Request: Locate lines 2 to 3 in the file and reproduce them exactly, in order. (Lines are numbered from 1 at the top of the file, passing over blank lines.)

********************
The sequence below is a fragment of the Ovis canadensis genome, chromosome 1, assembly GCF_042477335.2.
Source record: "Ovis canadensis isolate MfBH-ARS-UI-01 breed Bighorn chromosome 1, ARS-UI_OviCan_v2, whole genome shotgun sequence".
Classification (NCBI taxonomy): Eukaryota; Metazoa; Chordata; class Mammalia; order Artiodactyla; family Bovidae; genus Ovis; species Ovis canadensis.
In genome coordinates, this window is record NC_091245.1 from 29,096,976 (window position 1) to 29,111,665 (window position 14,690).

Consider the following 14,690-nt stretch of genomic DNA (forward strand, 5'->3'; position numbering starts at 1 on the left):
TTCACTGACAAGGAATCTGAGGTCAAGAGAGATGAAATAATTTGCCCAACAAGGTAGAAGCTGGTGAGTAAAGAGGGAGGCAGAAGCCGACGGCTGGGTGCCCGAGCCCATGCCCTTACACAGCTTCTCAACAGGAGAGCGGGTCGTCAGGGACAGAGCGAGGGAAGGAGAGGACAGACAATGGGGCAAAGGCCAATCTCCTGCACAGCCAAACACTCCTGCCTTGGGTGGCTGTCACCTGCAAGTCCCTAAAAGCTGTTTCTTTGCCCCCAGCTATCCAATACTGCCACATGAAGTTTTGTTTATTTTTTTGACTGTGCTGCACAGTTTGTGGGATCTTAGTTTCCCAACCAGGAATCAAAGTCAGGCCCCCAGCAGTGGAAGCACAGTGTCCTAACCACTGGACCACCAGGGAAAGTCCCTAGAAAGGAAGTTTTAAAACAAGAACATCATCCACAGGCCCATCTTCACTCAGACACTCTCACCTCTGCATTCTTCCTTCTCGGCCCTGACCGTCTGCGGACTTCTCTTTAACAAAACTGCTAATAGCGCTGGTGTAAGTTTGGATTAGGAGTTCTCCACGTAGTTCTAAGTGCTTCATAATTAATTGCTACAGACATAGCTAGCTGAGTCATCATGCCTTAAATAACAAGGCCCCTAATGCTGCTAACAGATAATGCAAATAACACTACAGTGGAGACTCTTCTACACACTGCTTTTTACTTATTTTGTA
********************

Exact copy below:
Source record: "Ovis canadensis isolate MfBH-ARS-UI-01 breed Bighorn chromosome 1, ARS-UI_OviCan_v2, whole genome shotgun sequence".
Classification (NCBI taxonomy): Eukaryota; Metazoa; Chordata; class Mammalia; order Artiodactyla; family Bovidae; genus Ovis; species Ovis canadensis.